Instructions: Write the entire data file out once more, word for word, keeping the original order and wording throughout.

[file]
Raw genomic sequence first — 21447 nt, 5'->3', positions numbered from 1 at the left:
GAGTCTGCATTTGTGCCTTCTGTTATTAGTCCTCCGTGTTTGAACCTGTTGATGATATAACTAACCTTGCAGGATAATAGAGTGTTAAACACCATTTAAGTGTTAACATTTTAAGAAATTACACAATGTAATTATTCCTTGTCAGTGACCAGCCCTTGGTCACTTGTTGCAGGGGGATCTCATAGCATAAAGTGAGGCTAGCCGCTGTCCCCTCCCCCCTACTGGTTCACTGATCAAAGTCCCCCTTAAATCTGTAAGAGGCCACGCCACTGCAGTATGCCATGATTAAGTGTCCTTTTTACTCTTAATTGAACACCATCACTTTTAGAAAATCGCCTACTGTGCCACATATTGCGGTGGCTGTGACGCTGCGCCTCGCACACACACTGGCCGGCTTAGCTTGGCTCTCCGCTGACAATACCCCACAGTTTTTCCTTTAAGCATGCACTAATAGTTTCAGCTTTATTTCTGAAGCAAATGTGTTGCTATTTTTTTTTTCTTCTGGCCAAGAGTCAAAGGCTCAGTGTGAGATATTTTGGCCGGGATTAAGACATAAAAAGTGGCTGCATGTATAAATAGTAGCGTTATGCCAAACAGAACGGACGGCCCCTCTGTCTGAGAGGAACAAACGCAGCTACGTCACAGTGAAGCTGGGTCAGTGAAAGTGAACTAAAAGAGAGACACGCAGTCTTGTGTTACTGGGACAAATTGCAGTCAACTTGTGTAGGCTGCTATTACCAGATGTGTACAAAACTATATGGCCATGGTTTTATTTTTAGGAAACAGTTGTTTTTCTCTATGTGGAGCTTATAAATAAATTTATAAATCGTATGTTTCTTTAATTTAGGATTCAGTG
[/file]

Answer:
Raw genomic sequence first — 21447 nt, 5'->3', positions numbered from 1 at the left:
GAGTCTGCATTTGTGCCTTCTGTTATTAGTCCTCCGTGTTTGAACCTGTTGATGATATAACTAACCTTGCAGGATAATAGAGTGTTAAACACCATTTAAGTGTTAACATTTTAAGAAATTACACAATGTAATTATTCCTTGTCAGTGACCAGCCCTTGGTCACTTGTTGCAGGGGGATCTCATAGCATAAAGTGAGGCTAGCCGCTGTCCCCTCCCCCCTACTGGTTCACTGATCAAAGTCCCCCTTAAATCTGTAAGAGGCCACGCCACTGCAGTATGCCATGATTAAGTGTCCTTTTTACTCTTAATTGAACACCATCACTTTTAGAAAATCGCCTACTGTGCCACATATTGCGGTGGCTGTGACGCTGCGCCTCGCACACACACTGGCCGGCTTAGCTTGGCTCTCCGCTGACAATACCCCACAGTTTTTCCTTTAAGCATGCACTAATAGTTTCAGCTTTATTTCTGAAGCAAATGTGTTGCTATTTTTTTTTTCTTCTGGCCAAGAGTCAAAGGCTCAGTGTGAGATATTTTGGCCGGGATTAAGACATAAAAAGTGGCTGCATGTATAAATAGTAGCGTTATGCCAAACAGAACGGACGGCCCCTCTGTCTGAGAGGAACAAACGCAGCTACGTCACAGTGAAGCTGGGTCAGTGAAAGTGAACTAAAAGAGAGACACGCAGTCTTGTGTTACTGGGACAAATTGCAGTCAACTTGTGTAGGCTGCTATTACCAGATGTGTACAAAACTATATGGCCATGGTTTTATTTTTAGGAAACAGTTGTTTTTCTCTATGTGGAGCTTATAAATAAATTTATAAATCGTATGTTTCTTTAATTTAGGATTCAGTG